Keeping up with keeping up.
Having started into our summer guest cycle.
Summer is really here.
Though today we have had some needed showers, for those that have gardens.
After a week of eighty plus weather in consession, its a small relief for those like myself that enjoy the cool breaks between the heated kisses summer bestows upon us here in the North West.
First up and presently happening is Olivia’s Stick n’ Poke fun day.
So far….she is 7 down…20+ to go.
What a fun and unique way to mark the day then with an original handpoked tattoo.
The wait is worth the while!
At the end of June, Danny Boy came up for aweek and brought his beautiful girlfriend Rosie along to share our paradise here with her.
They took full advantage of our bicycle friendly city and put some good miles down figuring their way around town.
Between nailing out some epic tattooing, eating at many of our tasty restaurants, digging through our vintage stores and some site seeing, the time flew by too fast.
For a final epic moment, after missing their plane home, we jumped on the Motorcylces and road up to my local cemetery to enjoy a splendid view of the sun setting over the Willamette valley.
I missed them as soon as they left the city.
Til next time.
Riding the waves.
Fortune Tattoo has been included in some awesome projects this year.
We were included in Bob Baxter’s Tattoo Road Trip book on tattoo shops around Oregon. The book is being published by Schiffer Book Publications and should be available for purchase sometime in 2013.
An entire day was spent with our clients here at Fortune while Bob took photos of their work.
We had a great time seeing the diversity our works in one room.
Bob also did small interviews with all the shop owners included in the book, so make sure to check them out on his site.
They are all well worth watching.
We will keep you posted on when the book comes out.
“Alis Volat Propriis”.
I had not done an interview for them, but was pleasantly surprised to see something nice being written about us by someone outside of our Tattoo community.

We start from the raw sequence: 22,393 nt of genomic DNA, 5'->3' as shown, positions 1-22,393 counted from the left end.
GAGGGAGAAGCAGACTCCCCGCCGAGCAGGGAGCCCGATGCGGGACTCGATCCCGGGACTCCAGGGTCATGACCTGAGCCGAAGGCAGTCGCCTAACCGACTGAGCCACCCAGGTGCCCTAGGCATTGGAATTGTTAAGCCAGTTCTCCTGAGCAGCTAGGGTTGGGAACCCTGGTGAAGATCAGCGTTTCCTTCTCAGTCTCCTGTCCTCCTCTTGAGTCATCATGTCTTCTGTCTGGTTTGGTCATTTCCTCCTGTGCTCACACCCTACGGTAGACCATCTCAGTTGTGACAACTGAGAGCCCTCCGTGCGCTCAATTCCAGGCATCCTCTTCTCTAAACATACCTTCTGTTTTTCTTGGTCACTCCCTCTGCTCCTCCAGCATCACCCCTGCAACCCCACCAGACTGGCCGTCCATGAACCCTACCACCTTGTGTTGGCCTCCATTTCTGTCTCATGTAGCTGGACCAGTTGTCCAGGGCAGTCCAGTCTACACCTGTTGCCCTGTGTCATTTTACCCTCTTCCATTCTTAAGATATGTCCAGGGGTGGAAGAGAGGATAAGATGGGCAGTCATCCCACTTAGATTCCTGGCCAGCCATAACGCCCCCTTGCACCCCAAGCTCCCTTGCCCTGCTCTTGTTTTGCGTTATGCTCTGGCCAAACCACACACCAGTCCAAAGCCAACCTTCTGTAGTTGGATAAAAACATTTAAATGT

There are many good articles about other shops on this site, if you are wandering the globe and wish to know the short list to some places worth dropping into.
Olivia also participated in the Pretty Pretty collective down in SF. Hopefully I will be able to participate next year.
I have been in school this summer and have been nailed down to making my brain stretch a few new miles of synapsis growth.
It is a delight to know old dogs can learn new tricks.
I will try to get back to this and update more of our fun happenings.
So…this was a shock.
The tattoo I did is on the left. I was really pissed at first but now that I’ve had some time to think about it and get used to the fact that nothing is sacred to people anymore, especially with the internet, I’m at peace with it. It’s up to us to educated our clients and also be the ones to give someone their own tattoo and not someone else’s. We must use this discretion since what we do as tattoo artists is permanent. This was not on a flash sheet, it’s an image I painted, put on my business cards, and tattooed on a good friend. It’s personal to me, and probably to them as well.
While I’m flattered (maybe?) that someone liked it enough to reproduce it (without permission or credit, and literally copying it almost exactly), it’s still disrespectful. I won’t name who did it because everybody makes mistakes, but I want to take this opportunity to try to let other people know that it can happen to them, and also to think about it before you just grab something and use it.
In this age of instant gratification, blogging, and reblogging, please credit your sources, or if you want to be even more decent, ask permission. It really goes a long way.
Olivia and I drove down for the Oregon Ink convention held in Eugene. Load in was easy. We were surrounded by pals who had opened up all six booths. There was plenty of room to work. Which is not usually the case at many show venues. Since being close to home, we were able to bring our massage tables and some added comforts from the shop. We even had a lounge area for our clients and friends. All three days sped by quickly. I was stoked to hang with some old friends and had the pleasure to meet some new people. Thank you Oregon Ink for having us. Til’ next year.
These beautiful tattooed ladies flew up from Oakland, California to Seattle, to join some other pals. They rented a car and drove down to Portland, Oct. 1 to sit the day with us. We had started Zulma’s peacock half sleeve down at SkullandSword in SF over a year ago. It was nice to get back in and put some color down for her. Something new to look at for the next couple months, til we can sit together again. Dani has been here a couple times since weve opened the shop. Yesterday we added the line work for the inside of her left sleeve, and added some more color to blend the old and the new piece together. Next session will be to either color the inside or lay out the lower part of the sleeve. After our tattoo session, the grrrls followed us over to the Heavy Metal Heart Show at Nemo. That was a great turn out. I was so stoked to see Molly Quan’s beautiful work. Nice to see some old friends on the walls as well. After the run through the show we blasted over to Namaste to enjoy the musical genius of the Advisory. The grrrls kept stride, even after being tattooed all day. Til’ next time. Love and light. Safe travels, ladies.